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Words in mind

Learning with 'e's

Psychologists and cognitive scientists have offered a number of useful theories that aid our understanding of learning. In this series I have been providing a brief overview of each theory, and how each can be applied in education. The last post in this series featured the stages of cognitive development model proposed by Jean Piaget. The Theory In human experience, memory and recall are the twin cognitive processes upon which all learning is based.

Learning as dialogue

Learning with 'e's

Many of the earlier learning theories place the learner in splendid isolation. From the neo-behaviourist theories of Thorndike, Watson and Skinner, we were led to believe that learners respond to stimuli and make associations between the two, and that these links represent learning. This prompted new approaches in schools that included discovery learning and progressive curricula that neatly reflected Piaget''s stages of cognitive development model.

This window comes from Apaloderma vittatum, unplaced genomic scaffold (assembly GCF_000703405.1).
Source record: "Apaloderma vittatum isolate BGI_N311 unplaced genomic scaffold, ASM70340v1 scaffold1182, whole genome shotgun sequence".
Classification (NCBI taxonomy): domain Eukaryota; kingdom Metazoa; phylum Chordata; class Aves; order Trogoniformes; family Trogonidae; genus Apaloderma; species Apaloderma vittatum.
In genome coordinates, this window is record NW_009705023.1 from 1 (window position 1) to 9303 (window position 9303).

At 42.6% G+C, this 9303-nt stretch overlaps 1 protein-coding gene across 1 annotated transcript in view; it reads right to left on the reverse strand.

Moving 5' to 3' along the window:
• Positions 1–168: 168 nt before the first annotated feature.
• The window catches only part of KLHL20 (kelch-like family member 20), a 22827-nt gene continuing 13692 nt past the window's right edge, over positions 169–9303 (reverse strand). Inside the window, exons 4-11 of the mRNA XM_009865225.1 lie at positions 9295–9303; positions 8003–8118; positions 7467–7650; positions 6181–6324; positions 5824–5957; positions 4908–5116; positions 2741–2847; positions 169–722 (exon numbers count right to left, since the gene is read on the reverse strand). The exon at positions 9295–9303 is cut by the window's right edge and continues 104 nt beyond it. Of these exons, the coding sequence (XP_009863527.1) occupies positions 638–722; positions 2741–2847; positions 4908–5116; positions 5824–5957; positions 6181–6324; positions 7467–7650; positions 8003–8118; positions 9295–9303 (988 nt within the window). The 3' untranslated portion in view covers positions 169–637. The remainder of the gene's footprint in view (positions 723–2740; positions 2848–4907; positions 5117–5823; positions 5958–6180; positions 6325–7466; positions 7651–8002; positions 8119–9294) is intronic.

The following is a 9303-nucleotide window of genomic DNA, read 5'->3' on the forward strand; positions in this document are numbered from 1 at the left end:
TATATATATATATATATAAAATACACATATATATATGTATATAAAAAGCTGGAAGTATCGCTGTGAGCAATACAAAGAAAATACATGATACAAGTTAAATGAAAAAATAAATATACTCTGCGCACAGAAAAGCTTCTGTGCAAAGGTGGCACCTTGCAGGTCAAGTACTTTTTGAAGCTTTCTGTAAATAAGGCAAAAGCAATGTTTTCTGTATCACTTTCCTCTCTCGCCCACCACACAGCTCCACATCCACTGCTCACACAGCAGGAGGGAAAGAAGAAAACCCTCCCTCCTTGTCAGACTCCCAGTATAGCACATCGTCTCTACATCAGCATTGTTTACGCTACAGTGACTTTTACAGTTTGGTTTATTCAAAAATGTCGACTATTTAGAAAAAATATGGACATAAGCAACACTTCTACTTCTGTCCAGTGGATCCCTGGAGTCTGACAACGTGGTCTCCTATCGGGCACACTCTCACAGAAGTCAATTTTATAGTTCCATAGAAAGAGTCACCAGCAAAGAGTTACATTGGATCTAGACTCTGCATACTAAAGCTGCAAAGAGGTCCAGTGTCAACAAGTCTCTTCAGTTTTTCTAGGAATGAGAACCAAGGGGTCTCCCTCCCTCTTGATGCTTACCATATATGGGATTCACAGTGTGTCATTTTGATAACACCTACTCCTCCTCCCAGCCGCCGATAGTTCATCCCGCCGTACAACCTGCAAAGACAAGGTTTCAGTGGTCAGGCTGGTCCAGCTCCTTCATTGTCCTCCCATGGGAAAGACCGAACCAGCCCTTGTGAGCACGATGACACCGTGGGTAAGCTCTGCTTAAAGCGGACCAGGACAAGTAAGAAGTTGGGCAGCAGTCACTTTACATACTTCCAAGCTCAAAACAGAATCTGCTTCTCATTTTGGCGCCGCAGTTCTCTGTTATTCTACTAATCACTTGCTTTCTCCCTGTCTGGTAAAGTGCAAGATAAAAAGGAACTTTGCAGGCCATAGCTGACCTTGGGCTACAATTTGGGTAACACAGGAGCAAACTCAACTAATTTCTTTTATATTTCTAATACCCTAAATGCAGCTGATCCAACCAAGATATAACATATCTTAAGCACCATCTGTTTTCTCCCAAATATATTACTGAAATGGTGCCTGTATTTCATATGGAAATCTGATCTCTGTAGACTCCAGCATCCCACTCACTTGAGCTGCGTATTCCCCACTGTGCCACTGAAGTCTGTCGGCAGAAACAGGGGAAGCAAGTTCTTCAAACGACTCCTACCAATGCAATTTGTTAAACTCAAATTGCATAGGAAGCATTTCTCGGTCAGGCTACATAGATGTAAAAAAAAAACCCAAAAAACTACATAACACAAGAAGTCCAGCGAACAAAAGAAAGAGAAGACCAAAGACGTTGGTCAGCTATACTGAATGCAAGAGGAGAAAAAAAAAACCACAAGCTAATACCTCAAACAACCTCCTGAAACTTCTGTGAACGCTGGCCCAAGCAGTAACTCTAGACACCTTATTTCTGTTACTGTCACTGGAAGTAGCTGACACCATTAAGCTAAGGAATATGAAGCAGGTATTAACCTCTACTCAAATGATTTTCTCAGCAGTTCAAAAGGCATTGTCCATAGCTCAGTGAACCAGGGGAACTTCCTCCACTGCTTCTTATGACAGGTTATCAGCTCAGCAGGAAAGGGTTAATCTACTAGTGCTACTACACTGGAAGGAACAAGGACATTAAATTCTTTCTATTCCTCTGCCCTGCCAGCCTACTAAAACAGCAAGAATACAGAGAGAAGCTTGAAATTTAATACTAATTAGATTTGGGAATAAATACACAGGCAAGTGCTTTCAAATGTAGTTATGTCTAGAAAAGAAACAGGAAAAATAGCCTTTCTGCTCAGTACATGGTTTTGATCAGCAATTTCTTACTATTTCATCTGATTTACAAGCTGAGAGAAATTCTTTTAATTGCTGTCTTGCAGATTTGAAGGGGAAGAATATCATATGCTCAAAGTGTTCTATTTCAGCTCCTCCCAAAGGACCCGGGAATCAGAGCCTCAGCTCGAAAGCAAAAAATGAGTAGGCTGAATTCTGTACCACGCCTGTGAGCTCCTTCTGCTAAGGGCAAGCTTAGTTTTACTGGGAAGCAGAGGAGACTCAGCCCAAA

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Who's in charge?

Learning with 'e's

In this series I have been providing a brief overview of each theory, and how each can be applied in education. The most recent post in this series featured spreading activation theory - a theory adapted from a hierarchical model of memory proposed by Ross Quillian and Allan Collins. In this post, I present a brief overview of Julian Rotter's locus of control theory. The theory explains social dimensions of personality. Anderson ACT-R Cognitive Architecture 2.

Learning first, technology second

Learning with 'e's

Many teachers welcome the idea of bringing new technology into the classroom. They see it as a means to engage learners, and as a way of making connections between school curricula and familiar territory. Ideas range from games based learning , to the use of social media and networking, to simpler approaches such as the use of digital cameras in art or data logging in science. Sometimes, the technology does get in the way of learning and teaching.

Back to ‘what’ Normal? #AulaCon

Technology Enhanced Learning Blog

This was a big thing for me, not least was how much effort it took to not only keep my diary free of meetings but also to keep the distractions and messages/calls/chat to a minimum so I could concentrate. had the rather huge title of ‘back to what normal?’

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